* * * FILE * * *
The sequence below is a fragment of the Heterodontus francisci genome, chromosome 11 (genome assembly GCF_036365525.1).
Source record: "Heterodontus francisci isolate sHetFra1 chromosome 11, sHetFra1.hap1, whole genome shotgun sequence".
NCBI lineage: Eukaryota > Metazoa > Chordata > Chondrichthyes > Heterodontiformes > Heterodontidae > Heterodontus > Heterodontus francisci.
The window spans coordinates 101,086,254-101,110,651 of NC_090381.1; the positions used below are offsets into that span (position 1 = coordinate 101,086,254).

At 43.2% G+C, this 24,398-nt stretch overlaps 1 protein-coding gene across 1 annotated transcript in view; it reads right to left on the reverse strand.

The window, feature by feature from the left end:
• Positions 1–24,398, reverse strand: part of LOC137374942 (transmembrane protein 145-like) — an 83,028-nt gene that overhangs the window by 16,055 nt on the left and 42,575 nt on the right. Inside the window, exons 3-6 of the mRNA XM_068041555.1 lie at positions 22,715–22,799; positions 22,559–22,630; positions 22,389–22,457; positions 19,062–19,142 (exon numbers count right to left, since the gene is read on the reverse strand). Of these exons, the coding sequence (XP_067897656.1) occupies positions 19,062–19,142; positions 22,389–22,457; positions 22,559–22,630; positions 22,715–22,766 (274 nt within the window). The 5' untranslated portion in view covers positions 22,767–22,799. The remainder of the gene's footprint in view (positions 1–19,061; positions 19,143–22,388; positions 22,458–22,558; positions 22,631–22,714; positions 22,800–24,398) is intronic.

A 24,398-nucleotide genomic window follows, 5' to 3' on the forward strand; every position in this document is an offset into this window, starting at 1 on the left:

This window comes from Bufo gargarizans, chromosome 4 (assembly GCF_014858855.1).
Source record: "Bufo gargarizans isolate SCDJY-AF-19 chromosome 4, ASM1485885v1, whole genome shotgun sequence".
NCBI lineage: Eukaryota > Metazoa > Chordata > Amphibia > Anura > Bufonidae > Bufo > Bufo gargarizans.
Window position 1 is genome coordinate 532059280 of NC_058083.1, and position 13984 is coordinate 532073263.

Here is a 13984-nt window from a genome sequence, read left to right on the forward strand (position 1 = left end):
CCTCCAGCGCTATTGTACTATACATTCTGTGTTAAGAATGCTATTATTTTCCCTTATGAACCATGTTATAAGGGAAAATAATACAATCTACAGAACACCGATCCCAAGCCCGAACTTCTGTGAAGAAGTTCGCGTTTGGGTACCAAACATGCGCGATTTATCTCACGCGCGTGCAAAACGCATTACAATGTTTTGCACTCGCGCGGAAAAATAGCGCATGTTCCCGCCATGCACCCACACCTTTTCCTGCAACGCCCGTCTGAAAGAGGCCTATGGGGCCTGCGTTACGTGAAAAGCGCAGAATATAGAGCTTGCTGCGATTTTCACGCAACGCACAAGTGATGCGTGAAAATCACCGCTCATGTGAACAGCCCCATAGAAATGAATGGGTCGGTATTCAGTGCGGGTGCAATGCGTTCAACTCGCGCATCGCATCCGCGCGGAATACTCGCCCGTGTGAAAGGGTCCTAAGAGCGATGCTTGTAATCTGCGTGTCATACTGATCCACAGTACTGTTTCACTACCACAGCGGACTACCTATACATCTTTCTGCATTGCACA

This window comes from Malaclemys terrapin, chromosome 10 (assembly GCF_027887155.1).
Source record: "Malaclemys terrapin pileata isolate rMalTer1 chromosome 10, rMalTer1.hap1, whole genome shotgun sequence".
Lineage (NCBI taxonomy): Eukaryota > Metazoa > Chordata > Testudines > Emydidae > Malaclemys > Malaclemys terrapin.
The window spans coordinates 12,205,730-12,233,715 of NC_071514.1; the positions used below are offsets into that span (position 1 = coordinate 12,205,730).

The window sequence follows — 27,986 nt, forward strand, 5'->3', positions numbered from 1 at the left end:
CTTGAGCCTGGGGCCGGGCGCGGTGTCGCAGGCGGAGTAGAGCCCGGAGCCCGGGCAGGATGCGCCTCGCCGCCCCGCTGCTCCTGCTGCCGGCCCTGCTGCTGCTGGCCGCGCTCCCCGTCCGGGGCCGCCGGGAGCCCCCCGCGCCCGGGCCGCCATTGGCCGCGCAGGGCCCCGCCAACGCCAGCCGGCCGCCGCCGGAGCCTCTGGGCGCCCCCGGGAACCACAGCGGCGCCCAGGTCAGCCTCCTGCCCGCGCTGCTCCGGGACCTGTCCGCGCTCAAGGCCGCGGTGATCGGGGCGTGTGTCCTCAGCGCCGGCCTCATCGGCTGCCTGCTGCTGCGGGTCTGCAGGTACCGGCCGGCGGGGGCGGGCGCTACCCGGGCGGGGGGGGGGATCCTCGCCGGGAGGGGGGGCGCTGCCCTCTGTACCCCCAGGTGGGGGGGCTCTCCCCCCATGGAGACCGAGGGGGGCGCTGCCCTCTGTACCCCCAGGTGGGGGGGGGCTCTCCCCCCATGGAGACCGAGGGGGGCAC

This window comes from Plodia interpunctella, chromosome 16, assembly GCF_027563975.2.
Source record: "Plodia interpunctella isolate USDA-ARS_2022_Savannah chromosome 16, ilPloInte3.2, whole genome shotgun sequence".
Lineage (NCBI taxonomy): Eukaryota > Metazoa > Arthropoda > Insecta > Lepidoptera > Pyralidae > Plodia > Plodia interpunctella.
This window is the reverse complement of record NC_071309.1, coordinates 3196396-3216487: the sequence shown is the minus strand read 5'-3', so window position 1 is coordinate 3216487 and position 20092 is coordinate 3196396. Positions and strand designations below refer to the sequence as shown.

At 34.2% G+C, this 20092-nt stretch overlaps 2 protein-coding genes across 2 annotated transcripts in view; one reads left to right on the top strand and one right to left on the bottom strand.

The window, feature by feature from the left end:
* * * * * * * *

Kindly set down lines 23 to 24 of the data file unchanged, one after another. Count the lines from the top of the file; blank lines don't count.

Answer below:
Lineage (NCBI taxonomy): Eukaryota > Metazoa > Arthropoda > Insecta > Lepidoptera > Pyralidae > Plodia > Plodia interpunctella.
This window is the reverse complement of record NC_071309.1, coordinates 3196396-3216487: the sequence shown is the minus strand read 5'-3', so window position 1 is coordinate 3216487 and position 20092 is coordinate 3196396. Positions and strand designations below refer to the sequence as shown.